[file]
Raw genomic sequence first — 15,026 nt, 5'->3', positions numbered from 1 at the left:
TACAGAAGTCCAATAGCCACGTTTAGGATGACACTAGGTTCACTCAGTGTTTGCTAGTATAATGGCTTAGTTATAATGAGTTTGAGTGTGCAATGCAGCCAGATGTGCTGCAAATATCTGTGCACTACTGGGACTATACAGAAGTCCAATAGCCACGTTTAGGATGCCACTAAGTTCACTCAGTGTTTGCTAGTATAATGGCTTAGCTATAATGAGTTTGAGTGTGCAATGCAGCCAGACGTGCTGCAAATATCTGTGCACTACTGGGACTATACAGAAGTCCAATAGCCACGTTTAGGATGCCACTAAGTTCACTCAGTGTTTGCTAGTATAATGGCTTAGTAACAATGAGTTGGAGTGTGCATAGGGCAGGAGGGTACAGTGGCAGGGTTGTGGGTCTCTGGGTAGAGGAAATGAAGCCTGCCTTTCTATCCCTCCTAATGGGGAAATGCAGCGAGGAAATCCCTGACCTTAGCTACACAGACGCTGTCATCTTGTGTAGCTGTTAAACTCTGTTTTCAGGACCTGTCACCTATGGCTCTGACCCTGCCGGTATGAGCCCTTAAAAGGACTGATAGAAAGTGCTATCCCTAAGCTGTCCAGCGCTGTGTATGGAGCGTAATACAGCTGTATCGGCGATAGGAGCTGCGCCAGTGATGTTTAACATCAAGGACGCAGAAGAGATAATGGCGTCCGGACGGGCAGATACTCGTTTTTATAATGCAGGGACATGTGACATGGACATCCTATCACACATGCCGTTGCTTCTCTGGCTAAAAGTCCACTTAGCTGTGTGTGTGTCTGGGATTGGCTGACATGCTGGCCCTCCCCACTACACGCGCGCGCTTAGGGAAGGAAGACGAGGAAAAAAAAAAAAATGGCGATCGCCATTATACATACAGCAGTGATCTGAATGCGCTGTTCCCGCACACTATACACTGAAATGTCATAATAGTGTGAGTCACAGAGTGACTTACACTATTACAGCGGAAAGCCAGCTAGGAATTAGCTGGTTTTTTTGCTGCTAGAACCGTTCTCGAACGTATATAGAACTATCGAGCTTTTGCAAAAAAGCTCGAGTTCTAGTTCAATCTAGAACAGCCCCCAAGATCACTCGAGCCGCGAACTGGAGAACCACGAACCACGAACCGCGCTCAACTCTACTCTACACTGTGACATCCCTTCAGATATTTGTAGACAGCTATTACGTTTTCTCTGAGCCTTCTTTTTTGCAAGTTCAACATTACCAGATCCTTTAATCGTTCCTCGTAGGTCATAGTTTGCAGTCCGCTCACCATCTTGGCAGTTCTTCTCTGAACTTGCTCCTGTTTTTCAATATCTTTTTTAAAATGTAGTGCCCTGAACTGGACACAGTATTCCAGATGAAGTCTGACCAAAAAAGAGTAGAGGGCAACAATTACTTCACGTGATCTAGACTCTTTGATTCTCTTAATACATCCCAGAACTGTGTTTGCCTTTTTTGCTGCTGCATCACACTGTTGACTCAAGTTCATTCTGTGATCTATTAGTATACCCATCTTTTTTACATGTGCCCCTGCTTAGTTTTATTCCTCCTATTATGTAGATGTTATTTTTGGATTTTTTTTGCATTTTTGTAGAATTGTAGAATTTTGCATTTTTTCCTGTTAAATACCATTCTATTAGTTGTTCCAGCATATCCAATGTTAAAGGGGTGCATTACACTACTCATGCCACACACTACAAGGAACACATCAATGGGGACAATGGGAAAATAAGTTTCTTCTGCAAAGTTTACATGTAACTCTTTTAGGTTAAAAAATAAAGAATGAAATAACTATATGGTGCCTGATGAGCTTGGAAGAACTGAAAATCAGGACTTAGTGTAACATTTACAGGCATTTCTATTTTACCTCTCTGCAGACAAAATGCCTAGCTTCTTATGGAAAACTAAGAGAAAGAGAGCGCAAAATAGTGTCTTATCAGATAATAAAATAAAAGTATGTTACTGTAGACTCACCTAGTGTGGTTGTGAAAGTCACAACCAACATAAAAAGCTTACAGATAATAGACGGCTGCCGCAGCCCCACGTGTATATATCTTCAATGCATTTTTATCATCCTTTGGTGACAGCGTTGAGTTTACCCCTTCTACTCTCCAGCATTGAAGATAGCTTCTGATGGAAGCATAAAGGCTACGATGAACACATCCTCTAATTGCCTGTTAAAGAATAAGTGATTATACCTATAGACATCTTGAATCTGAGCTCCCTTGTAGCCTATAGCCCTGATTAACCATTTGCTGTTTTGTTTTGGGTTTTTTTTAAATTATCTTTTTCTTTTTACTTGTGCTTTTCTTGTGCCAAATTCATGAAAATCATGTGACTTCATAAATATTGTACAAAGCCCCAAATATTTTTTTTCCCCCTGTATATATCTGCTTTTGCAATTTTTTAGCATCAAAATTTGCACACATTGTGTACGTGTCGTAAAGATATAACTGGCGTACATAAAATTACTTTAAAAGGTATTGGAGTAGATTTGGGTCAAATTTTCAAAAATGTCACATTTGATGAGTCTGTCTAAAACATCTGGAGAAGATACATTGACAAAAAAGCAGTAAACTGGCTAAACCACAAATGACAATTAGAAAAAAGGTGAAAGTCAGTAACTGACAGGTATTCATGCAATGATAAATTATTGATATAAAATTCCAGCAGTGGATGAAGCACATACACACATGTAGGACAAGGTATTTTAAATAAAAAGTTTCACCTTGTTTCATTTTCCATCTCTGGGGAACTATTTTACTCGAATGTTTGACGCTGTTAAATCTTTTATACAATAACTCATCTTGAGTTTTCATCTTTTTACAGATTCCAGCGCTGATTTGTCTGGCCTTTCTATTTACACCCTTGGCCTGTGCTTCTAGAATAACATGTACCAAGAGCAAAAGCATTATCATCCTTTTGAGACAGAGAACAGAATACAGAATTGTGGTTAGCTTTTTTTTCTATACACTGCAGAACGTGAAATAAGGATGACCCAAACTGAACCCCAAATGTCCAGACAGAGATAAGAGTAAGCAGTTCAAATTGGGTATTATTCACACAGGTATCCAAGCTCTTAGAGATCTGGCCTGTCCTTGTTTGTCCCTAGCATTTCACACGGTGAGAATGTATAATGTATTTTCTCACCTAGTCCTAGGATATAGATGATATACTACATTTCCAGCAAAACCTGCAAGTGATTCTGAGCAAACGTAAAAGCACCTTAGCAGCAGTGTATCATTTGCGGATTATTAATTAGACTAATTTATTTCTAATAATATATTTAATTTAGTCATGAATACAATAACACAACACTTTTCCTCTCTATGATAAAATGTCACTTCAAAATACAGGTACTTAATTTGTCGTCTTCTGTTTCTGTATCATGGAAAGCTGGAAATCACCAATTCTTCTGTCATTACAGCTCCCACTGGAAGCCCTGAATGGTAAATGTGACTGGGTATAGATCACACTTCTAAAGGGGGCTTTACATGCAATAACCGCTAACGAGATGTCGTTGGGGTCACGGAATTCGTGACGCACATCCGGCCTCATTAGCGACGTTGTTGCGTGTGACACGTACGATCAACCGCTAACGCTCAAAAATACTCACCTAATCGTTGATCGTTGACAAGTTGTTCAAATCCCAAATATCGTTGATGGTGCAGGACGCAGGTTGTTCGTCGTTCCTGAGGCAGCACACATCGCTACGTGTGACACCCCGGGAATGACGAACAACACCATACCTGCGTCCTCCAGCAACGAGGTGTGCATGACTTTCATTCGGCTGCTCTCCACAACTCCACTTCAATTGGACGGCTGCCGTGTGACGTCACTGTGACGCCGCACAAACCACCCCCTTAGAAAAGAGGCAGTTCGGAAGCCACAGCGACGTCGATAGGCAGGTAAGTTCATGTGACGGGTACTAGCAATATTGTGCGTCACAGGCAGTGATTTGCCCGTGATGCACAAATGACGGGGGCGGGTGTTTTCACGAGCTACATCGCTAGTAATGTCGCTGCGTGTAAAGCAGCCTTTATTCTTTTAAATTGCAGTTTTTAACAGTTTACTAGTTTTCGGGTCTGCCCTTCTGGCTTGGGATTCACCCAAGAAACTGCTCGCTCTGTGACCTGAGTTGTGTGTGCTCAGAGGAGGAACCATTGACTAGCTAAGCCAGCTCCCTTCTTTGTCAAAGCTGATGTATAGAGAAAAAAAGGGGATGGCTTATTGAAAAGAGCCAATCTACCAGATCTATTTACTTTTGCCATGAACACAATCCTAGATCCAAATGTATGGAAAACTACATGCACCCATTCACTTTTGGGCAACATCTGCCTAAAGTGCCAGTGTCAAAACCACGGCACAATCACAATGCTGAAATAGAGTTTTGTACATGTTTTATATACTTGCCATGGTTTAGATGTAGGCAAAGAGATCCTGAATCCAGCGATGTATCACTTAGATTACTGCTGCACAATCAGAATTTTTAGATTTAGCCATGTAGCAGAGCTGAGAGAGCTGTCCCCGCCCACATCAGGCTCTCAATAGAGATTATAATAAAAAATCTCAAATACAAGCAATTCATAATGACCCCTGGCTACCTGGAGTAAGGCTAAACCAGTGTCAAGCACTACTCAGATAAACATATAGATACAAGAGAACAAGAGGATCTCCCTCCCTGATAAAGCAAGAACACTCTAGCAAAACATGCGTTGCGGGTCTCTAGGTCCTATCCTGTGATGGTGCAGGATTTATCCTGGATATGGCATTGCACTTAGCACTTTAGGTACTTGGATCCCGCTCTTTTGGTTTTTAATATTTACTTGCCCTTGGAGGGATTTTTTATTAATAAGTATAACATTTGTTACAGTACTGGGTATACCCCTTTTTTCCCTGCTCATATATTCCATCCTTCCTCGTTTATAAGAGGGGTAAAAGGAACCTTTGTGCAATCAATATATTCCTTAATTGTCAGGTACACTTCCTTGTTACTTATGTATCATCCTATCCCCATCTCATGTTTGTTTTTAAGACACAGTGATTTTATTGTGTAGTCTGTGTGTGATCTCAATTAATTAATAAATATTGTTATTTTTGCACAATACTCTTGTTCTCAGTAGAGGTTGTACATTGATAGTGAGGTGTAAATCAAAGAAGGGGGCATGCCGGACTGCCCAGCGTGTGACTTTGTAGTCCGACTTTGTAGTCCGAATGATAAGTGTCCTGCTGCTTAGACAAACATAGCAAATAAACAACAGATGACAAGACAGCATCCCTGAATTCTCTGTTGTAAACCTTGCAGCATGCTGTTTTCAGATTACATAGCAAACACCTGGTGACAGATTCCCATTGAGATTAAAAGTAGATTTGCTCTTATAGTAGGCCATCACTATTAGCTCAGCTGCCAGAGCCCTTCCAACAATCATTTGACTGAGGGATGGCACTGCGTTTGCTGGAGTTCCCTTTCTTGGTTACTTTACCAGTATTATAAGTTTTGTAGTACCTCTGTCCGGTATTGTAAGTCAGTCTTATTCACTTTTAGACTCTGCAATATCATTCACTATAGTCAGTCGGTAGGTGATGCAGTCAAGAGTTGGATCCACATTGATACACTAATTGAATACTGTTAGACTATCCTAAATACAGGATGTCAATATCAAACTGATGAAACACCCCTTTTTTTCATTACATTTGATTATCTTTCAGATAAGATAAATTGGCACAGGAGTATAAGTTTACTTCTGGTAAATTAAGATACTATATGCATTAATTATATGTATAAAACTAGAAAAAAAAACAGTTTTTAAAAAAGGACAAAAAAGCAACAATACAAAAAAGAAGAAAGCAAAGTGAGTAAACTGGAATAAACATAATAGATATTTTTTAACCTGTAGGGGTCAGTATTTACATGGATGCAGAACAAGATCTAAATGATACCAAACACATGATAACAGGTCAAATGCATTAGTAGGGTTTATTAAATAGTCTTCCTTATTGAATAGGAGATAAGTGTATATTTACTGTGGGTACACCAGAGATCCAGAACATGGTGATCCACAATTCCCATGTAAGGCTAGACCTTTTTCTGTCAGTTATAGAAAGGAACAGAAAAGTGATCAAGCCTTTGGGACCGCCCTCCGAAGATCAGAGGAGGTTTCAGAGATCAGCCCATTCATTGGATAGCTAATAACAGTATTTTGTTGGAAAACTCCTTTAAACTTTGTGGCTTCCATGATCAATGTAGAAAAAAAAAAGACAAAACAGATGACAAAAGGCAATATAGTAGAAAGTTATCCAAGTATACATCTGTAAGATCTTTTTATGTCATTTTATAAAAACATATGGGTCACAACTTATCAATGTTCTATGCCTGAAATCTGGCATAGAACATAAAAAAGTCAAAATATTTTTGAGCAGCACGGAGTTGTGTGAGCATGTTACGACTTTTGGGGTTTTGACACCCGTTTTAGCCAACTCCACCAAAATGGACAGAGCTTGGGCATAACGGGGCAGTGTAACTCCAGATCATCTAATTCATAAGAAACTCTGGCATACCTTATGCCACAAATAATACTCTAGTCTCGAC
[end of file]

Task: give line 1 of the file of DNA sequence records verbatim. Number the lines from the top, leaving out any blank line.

Raw genomic sequence first — 15,026 nt, 5'->3', positions numbered from 1 at the left: